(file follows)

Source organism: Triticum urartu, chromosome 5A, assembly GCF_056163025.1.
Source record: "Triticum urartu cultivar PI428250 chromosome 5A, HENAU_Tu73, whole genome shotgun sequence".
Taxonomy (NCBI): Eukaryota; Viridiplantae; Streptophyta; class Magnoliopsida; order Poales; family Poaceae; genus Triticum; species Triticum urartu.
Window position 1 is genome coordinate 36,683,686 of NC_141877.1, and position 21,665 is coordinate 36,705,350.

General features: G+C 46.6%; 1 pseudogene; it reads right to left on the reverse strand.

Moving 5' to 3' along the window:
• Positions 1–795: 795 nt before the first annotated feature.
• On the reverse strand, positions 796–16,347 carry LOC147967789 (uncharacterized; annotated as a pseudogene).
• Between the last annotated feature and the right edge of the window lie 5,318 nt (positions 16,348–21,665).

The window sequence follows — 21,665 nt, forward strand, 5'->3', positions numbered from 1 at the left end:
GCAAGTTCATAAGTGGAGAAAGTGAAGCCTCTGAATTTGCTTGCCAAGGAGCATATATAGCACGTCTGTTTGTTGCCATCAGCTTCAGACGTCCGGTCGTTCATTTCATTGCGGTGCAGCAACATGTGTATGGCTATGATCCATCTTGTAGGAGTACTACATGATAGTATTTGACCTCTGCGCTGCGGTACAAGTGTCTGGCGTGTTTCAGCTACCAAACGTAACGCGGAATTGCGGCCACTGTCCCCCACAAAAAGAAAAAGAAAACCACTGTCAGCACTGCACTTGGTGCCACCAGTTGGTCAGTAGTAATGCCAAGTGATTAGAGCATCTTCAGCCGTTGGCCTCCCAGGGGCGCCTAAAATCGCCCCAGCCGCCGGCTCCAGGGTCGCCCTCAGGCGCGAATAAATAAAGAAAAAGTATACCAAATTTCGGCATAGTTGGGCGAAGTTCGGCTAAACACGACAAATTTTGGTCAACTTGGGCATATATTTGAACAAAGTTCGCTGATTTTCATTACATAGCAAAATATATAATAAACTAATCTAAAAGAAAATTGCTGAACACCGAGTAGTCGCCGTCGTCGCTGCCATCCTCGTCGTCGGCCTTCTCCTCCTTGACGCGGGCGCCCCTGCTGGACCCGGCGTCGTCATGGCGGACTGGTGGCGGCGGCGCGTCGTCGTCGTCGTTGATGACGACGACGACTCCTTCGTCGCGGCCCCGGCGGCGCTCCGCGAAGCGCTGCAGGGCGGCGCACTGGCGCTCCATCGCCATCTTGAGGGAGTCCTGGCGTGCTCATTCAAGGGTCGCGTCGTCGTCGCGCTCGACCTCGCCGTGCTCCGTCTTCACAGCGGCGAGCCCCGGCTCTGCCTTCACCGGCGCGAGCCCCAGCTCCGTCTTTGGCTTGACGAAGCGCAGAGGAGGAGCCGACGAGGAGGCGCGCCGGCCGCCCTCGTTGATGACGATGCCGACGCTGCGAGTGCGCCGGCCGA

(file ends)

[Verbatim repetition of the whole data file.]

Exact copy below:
Source organism: Triticum urartu, chromosome 5A, assembly GCF_056163025.1.
Source record: "Triticum urartu cultivar PI428250 chromosome 5A, HENAU_Tu73, whole genome shotgun sequence".
Taxonomy (NCBI): Eukaryota; Viridiplantae; Streptophyta; class Magnoliopsida; order Poales; family Poaceae; genus Triticum; species Triticum urartu.
Window position 1 is genome coordinate 36,683,686 of NC_141877.1, and position 21,665 is coordinate 36,705,350.

General features: G+C 46.6%; 1 pseudogene; it reads right to left on the reverse strand.

Moving 5' to 3' along the window:
• Positions 1–795: 795 nt before the first annotated feature.
• On the reverse strand, positions 796–16,347 carry LOC147967789 (uncharacterized; annotated as a pseudogene).
• Between the last annotated feature and the right edge of the window lie 5,318 nt (positions 16,348–21,665).

The window sequence follows — 21,665 nt, forward strand, 5'->3', positions numbered from 1 at the left end:
GCAAGTTCATAAGTGGAGAAAGTGAAGCCTCTGAATTTGCTTGCCAAGGAGCATATATAGCACGTCTGTTTGTTGCCATCAGCTTCAGACGTCCGGTCGTTCATTTCATTGCGGTGCAGCAACATGTGTATGGCTATGATCCATCTTGTAGGAGTACTACATGATAGTATTTGACCTCTGCGCTGCGGTACAAGTGTCTGGCGTGTTTCAGCTACCAAACGTAACGCGGAATTGCGGCCACTGTCCCCCACAAAAAGAAAAAGAAAACCACTGTCAGCACTGCACTTGGTGCCACCAGTTGGTCAGTAGTAATGCCAAGTGATTAGAGCATCTTCAGCCGTTGGCCTCCCAGGGGCGCCTAAAATCGCCCCAGCCGCCGGCTCCAGGGTCGCCCTCAGGCGCGAATAAATAAAGAAAAAGTATACCAAATTTCGGCATAGTTGGGCGAAGTTCGGCTAAACACGACAAATTTTGGTCAACTTGGGCATATATTTGAACAAAGTTCGCTGATTTTCATTACATAGCAAAATATATAATAAACTAATCTAAAAGAAAATTGCTGAACACCGAGTAGTCGCCGTCGTCGCTGCCATCCTCGTCGTCGGCCTTCTCCTCCTTGACGCGGGCGCCCCTGCTGGACCCGGCGTCGTCATGGCGGACTGGTGGCGGCGGCGCGTCGTCGTCGTCGTTGATGACGACGACGACTCCTTCGTCGCGGCCCCGGCGGCGCTCCGCGAAGCGCTGCAGGGCGGCGCACTGGCGCTCCATCGCCATCTTGAGGGAGTCCTGGCGTGCTCATTCAAGGGTCGCGTCGTCGTCGCGCTCGACCTCGCCGTGCTCCGTCTTCACAGCGGCGAGCCCCGGCTCTGCCTTCACCGGCGCGAGCCCCAGCTCCGTCTTTGGCTTGACGAAGCGCAGAGGAGGAGCCGACGAGGAGGCGCGCCGGCCGCCCTCGTTGATGACGATGCCGACGCTGCGAGTGCGCCGGCCGA